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Romania: Museum Checks if Paintings Burned

A Romanian museum is analyzing ashes found in a stove to see if they are the remains of seven paintings by Picasso, Matisse, Monet and others that were stolen last year from the Netherlands, an official said Tuesday.

Prosecutor spokeswoman Gabriela Chiru told The Associated Press that Romania's National History Museum is examining the ashes found in the stove of Olga Dogaru. She is the mother of Radu Dogaru, one of three Romanian suspects charged with stealing the paintings from Rotterdam's Kunsthal gallery in a brazen daytime heist.

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Libya to Turn Gadhafi Compound into Amusement Park

Slain Libyan strongman Moammar Gadhafi's sprawling residence in Tripoli, Bab al-Aziziya, will be turned into an amusement park under plans announced on Tuesday by the tourism minister.

"The work to clear away the rubble from the ruins of Bab al-Aziziya, which was a black spot in Tripoli and a source of concern for residents, has begun," the minister Ikram Basha Imam said.

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Romanian Mum 'Destroyed' Stolen Picasso, Monet Masterpieces

The mother of a Romanian art heist suspect has admitted to torching seven stolen masterpieces, including works by Picasso and Monet, the Mediafax news agency reported Tuesday.

The mother of suspect Radu Doragu said she incinerated the artworks, valued at over 100 million euros ($130 million), in her stove in a bid to "destroy any evidence".

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Reports: China Shuts Museum with 'Fake' Exhibits

Chinese authorities have closed a museum which contained scores of fake exhibits, including a vase decorated with cartoon characters billed as a Qing dynasty artefact, state-run media reported Tuesday.

The facility, built in northern China's Hebei province at a cost of 540 million yuan ($88 million), has "no qualification to be a museum as its collections are fake", a local official told the Global Times newspaper.

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French Stamp Inspired by Topless Feminist Causes Stir

A new stamp emblazoned with the face of Marianne, France's revolutionary symbol, has caused a stir after its creator said it was inspired by a Ukrainian feminist known for topless protests.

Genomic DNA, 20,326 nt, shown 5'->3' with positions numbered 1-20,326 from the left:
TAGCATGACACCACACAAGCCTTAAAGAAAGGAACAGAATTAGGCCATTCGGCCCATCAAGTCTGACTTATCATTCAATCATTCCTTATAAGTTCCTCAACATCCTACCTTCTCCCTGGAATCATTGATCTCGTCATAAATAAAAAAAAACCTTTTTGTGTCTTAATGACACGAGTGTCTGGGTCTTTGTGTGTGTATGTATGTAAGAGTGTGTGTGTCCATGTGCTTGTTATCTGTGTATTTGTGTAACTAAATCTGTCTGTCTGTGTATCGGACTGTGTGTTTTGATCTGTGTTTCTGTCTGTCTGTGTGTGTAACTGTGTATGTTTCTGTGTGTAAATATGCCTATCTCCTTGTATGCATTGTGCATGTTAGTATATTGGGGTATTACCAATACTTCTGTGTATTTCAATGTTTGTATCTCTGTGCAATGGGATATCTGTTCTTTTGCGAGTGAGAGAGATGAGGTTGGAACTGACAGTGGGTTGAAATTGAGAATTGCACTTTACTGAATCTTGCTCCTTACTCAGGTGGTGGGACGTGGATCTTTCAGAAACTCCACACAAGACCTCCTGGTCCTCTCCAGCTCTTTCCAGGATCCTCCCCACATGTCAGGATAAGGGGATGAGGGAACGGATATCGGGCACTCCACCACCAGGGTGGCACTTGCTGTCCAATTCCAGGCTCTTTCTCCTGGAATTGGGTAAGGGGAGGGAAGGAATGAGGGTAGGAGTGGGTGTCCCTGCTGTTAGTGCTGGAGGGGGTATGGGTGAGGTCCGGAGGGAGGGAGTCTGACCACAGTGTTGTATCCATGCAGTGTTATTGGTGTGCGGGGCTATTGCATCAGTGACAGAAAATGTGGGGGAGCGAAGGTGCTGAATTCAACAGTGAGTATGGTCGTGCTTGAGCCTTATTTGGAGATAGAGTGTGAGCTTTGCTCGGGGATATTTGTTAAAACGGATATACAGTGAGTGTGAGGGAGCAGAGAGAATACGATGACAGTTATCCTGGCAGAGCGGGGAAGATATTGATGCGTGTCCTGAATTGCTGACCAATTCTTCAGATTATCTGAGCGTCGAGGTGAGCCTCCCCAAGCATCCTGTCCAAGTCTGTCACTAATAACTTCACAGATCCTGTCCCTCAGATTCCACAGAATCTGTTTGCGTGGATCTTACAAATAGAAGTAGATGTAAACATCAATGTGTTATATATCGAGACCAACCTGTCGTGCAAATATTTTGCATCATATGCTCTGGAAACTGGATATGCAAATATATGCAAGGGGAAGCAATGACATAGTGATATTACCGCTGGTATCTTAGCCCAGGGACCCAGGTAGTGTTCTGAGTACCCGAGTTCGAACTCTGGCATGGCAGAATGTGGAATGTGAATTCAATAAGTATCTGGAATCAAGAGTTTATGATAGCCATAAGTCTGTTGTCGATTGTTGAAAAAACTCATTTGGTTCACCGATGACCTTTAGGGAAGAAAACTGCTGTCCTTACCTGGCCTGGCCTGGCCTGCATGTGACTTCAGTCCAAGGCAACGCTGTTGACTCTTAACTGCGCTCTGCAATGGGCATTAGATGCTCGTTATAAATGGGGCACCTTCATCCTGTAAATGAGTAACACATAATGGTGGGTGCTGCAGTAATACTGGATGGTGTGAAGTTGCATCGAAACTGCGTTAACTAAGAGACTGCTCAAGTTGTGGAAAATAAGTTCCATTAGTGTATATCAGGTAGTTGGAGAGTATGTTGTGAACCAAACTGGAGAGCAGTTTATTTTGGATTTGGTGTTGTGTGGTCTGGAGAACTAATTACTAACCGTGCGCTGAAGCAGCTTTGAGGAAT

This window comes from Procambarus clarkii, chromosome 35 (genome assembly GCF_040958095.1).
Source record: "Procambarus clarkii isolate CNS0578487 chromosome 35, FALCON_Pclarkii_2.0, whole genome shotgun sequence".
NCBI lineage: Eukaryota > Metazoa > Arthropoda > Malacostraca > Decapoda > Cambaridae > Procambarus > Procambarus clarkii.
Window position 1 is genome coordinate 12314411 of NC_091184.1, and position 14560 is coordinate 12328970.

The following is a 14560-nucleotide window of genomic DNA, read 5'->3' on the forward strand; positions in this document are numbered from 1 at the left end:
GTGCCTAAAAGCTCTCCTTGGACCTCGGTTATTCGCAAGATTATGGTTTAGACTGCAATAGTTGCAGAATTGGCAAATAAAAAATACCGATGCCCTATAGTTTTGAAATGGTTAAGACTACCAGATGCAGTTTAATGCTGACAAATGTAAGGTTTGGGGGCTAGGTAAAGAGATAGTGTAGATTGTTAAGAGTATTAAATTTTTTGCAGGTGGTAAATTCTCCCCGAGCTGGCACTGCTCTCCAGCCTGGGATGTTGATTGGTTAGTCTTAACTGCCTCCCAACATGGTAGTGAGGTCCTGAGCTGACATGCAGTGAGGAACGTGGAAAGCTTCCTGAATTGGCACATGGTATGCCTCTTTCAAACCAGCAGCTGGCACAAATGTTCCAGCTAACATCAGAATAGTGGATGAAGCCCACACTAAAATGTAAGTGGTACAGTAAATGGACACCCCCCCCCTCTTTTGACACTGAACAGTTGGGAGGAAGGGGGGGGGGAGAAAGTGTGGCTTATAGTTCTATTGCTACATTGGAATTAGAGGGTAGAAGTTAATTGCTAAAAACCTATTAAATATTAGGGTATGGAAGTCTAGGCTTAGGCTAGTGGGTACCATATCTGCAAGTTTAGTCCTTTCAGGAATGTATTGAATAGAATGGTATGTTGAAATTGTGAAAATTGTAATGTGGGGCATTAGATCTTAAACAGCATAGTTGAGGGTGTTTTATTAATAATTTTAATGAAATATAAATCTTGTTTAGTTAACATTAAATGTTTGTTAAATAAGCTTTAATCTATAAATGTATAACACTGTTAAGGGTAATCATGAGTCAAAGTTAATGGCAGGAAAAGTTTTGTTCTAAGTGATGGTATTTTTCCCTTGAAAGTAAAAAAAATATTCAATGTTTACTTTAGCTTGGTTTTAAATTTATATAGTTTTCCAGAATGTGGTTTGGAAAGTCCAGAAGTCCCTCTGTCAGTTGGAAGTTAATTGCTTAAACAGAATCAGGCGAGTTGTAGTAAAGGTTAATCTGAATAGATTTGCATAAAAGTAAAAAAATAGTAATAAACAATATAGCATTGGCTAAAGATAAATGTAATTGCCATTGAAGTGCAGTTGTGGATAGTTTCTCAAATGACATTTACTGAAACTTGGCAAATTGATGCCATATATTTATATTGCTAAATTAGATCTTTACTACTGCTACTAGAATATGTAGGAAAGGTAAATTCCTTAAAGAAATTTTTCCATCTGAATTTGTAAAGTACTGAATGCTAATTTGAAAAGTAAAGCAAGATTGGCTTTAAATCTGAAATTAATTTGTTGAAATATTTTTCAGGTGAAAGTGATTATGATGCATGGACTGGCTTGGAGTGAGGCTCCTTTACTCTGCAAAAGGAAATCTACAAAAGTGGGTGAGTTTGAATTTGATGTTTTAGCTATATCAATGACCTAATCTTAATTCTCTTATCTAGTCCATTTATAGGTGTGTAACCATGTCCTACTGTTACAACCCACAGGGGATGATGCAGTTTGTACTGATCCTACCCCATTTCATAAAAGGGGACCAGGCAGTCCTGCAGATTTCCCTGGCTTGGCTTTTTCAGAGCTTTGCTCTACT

The stamp, unveiled by President Francois Hollande on Sunday's national day, shows the face of a youthful, dewy-eyed Marianne from the shoulders up, her long hair flowing down and her hand raised.

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British Library to Reunite Magna Carta Copies

The Magna Carta will be on the move in 2015.

The British Library plans to celebrate the 800th birthday of the document that laid the foundations of Britain's common law and civil liberties by uniting all four surviving original copies under one roof for the first time.

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World Youth Day: A Tradition Inspired by John Paul II

The World Youth Day (WYD) events Pope Francis will attend in Brazil later this month are a tradition started by the John Paul II during his charismatic papacy.

"You are the future of the world and the hope for the Church," his Polish predecessor, who is soon to be declared a saint, told young Catholics at the dawn of his papacy in 1978.

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Prague Railway Station to Become Shoah Memorial

A Prague railway station that saw tens of thousands of Czech Jews leave for ghettos and Nazi death camps between 1941 and 1945 is to become a memorial for those who died.

Czech Jews and Holocaust survivors have for years been calling for a memorial for the Prague-Bubny station, which last year welcomed a theatre troupe that roamed the Czech Republic and Poland on board a train to perform a play about the Holocaust.

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China Island Centenarians Claim Secret of Long Life

The elderly residents of one Chinese county have endured invasion, civil war and famine, and many live in unheated concrete shacks on only a few dollars a day. But they are apparently among the longest-living people on earth.

Chengmai, a string of villages dotted with orange plantations in the tropical island province of Hainan, claims more than 200 residents aged over 100 out of a population of 560,000 -- one of the highest ratios in the world.

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Tens of Thousands Queue in Russia to See Religious Relic

Around 65,000 people have queued for hours in Saint Petersburg to see a religious relic brought from Greece, officials said Saturday, in the latest sign of the Russian Orthodox Church's influence in post-Soviet Russia.

The cross of Saint Andrew -- said to be a relic of the X-shaped cross on which Andrew the Apostle was crucified -- was placed in Saint Petersburg's Kazan Cathedral on Thursday after arriving from its historic home in Patras in Greece.

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